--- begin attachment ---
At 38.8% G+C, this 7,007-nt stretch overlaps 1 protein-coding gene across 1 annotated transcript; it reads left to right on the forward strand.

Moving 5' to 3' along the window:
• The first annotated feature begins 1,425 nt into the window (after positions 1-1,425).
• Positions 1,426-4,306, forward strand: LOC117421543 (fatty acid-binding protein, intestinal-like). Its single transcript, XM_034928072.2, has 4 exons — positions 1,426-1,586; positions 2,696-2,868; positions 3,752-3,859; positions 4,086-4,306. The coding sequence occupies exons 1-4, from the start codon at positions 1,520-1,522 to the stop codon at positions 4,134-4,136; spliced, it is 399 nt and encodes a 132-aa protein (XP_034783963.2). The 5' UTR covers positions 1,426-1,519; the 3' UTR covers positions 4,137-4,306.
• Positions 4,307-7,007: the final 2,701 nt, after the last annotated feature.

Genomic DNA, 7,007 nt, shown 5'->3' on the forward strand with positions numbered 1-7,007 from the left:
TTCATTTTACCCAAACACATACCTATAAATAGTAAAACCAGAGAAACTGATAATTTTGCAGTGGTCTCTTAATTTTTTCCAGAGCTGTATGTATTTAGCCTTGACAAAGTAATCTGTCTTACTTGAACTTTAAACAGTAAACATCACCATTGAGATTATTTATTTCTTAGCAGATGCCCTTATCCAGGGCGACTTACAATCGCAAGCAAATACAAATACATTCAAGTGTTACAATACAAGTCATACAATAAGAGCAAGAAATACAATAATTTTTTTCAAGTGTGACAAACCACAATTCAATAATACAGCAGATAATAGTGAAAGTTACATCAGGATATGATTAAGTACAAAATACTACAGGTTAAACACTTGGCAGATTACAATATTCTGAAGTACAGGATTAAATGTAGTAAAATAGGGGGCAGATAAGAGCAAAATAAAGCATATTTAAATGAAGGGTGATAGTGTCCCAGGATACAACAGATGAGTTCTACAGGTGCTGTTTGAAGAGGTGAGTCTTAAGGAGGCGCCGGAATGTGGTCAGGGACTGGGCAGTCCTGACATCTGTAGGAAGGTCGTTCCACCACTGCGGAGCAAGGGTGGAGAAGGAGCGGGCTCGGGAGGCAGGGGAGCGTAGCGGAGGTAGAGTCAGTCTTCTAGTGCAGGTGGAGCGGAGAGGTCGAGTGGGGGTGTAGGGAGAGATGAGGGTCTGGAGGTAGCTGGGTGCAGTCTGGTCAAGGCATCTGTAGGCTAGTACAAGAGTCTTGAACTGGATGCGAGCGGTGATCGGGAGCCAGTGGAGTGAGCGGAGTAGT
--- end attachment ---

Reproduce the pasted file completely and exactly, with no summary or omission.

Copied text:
At 38.8% G+C, this 7,007-nt stretch overlaps 1 protein-coding gene across 1 annotated transcript; it reads left to right on the forward strand.

Moving 5' to 3' along the window:
• The first annotated feature begins 1,425 nt into the window (after positions 1-1,425).
• Positions 1,426-4,306, forward strand: LOC117421543 (fatty acid-binding protein, intestinal-like). Its single transcript, XM_034928072.2, has 4 exons — positions 1,426-1,586; positions 2,696-2,868; positions 3,752-3,859; positions 4,086-4,306. The coding sequence occupies exons 1-4, from the start codon at positions 1,520-1,522 to the stop codon at positions 4,134-4,136; spliced, it is 399 nt and encodes a 132-aa protein (XP_034783963.2). The 5' UTR covers positions 1,426-1,519; the 3' UTR covers positions 4,137-4,306.
• Positions 4,307-7,007: the final 2,701 nt, after the last annotated feature.

Genomic DNA, 7,007 nt, shown 5'->3' on the forward strand with positions numbered 1-7,007 from the left:
TTCATTTTACCCAAACACATACCTATAAATAGTAAAACCAGAGAAACTGATAATTTTGCAGTGGTCTCTTAATTTTTTCCAGAGCTGTATGTATTTAGCCTTGACAAAGTAATCTGTCTTACTTGAACTTTAAACAGTAAACATCACCATTGAGATTATTTATTTCTTAGCAGATGCCCTTATCCAGGGCGACTTACAATCGCAAGCAAATACAAATACATTCAAGTGTTACAATACAAGTCATACAATAAGAGCAAGAAATACAATAATTTTTTTCAAGTGTGACAAACCACAATTCAATAATACAGCAGATAATAGTGAAAGTTACATCAGGATATGATTAAGTACAAAATACTACAGGTTAAACACTTGGCAGATTACAATATTCTGAAGTACAGGATTAAATGTAGTAAAATAGGGGGCAGATAAGAGCAAAATAAAGCATATTTAAATGAAGGGTGATAGTGTCCCAGGATACAACAGATGAGTTCTACAGGTGCTGTTTGAAGAGGTGAGTCTTAAGGAGGCGCCGGAATGTGGTCAGGGACTGGGCAGTCCTGACATCTGTAGGAAGGTCGTTCCACCACTGCGGAGCAAGGGTGGAGAAGGAGCGGGCTCGGGAGGCAGGGGAGCGTAGCGGAGGTAGAGTCAGTCTTCTAGTGCAGGTGGAGCGGAGAGGTCGAGTGGGGGTGTAGGGAGAGATGAGGGTCTGGAGGTAGCTGGGTGCAGTCTGGTCAAGGCATCTGTAGGCTAGTACAAGAGTCTTGAACTGGATGCGAGCGGTGATCGGGAGCCAGTGGAGTGAGCGGAGTAGT